Cellular transformation by human papillomaviruses

Human papillomaviruses can give rise to a range of cancers, but not all HPVs are equal! The oncogenic potential of papillomaviruses (PVs) has been appreciated since the 1930s yet the mechanisms of virus-mediated cellular transformation are still being revealed. Reasons for this include:

  • the oncoproteins are multifunctional
  • there is an ever-growing list of cellular interacting proteins
  • more than one cellular protein may bind to a given region of the oncoprotein
  • there is only limited information on the proteins encoded by the corresponding non-oncogenic papillomaviruses

The perspective of this review is to contrast the activities of the viral E6 and E7 proteins encoded by the oncogenic human PVs (termed high-risk HPVs) to those encoded by their non-oncogenic counterparts (termed low-risk HPVs) in an attempt to sort out viral life cycle-related functions from oncogenic functions. The review emphasizes lessons learned from the cell culture studies of the HPVs causing mucosal/genital tract cancers.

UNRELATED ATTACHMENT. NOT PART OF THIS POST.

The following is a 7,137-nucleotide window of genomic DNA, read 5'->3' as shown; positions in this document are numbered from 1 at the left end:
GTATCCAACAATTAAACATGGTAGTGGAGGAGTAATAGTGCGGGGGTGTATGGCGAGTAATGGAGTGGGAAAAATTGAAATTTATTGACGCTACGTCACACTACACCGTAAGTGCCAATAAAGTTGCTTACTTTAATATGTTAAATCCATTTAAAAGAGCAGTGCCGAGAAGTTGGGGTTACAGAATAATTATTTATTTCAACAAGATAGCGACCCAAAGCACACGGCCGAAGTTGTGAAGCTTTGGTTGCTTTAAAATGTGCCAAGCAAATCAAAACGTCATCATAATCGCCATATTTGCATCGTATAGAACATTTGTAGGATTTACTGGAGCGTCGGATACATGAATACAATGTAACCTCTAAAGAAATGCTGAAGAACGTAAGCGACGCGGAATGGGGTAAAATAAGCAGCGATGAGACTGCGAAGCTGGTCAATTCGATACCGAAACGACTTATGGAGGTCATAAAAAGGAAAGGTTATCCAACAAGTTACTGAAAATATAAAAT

Cellular transformation by human papillomaviruses: Lessons learned by comparing high- and low-risk viruses. (2012) Virology 424(2): 77-98

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